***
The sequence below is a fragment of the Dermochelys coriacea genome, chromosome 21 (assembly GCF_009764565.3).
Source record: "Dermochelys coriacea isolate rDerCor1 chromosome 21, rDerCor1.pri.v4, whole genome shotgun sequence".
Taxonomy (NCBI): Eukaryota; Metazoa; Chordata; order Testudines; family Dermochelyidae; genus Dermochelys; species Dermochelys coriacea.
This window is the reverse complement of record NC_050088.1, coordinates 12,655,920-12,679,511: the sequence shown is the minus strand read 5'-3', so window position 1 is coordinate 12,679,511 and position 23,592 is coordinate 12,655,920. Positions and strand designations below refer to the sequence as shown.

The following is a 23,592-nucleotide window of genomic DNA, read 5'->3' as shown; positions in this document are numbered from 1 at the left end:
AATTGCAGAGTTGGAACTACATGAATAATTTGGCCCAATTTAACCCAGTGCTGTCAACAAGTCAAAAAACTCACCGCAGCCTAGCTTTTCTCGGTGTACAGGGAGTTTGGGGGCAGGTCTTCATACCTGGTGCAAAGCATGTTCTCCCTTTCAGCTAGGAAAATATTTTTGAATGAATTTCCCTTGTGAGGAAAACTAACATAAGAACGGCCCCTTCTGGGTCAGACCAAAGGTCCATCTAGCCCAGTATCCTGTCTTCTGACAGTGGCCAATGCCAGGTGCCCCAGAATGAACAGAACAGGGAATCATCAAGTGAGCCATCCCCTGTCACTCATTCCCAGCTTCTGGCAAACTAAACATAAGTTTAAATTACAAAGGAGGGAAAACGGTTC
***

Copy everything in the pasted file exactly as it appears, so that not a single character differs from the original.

The sequence below is a fragment of the Dermochelys coriacea genome, chromosome 21 (assembly GCF_009764565.3).
Source record: "Dermochelys coriacea isolate rDerCor1 chromosome 21, rDerCor1.pri.v4, whole genome shotgun sequence".
Taxonomy (NCBI): Eukaryota; Metazoa; Chordata; order Testudines; family Dermochelyidae; genus Dermochelys; species Dermochelys coriacea.
This window is the reverse complement of record NC_050088.1, coordinates 12,655,920-12,679,511: the sequence shown is the minus strand read 5'-3', so window position 1 is coordinate 12,679,511 and position 23,592 is coordinate 12,655,920. Positions and strand designations below refer to the sequence as shown.

The following is a 23,592-nucleotide window of genomic DNA, read 5'->3' as shown; positions in this document are numbered from 1 at the left end:
AATTGCAGAGTTGGAACTACATGAATAATTTGGCCCAATTTAACCCAGTGCTGTCAACAAGTCAAAAAACTCACCGCAGCCTAGCTTTTCTCGGTGTACAGGGAGTTTGGGGGCAGGTCTTCATACCTGGTGCAAAGCATGTTCTCCCTTTCAGCTAGGAAAATATTTTTGAATGAATTTCCCTTGTGAGGAAAACTAACATAAGAACGGCCCCTTCTGGGTCAGACCAAAGGTCCATCTAGCCCAGTATCCTGTCTTCTGACAGTGGCCAATGCCAGGTGCCCCAGAATGAACAGAACAGGGAATCATCAAGTGAGCCATCCCCTGTCACTCATTCCCAGCTTCTGGCAAACTAAACATAAGTTTAAATTACAAAGGAGGGAAAACGGTTC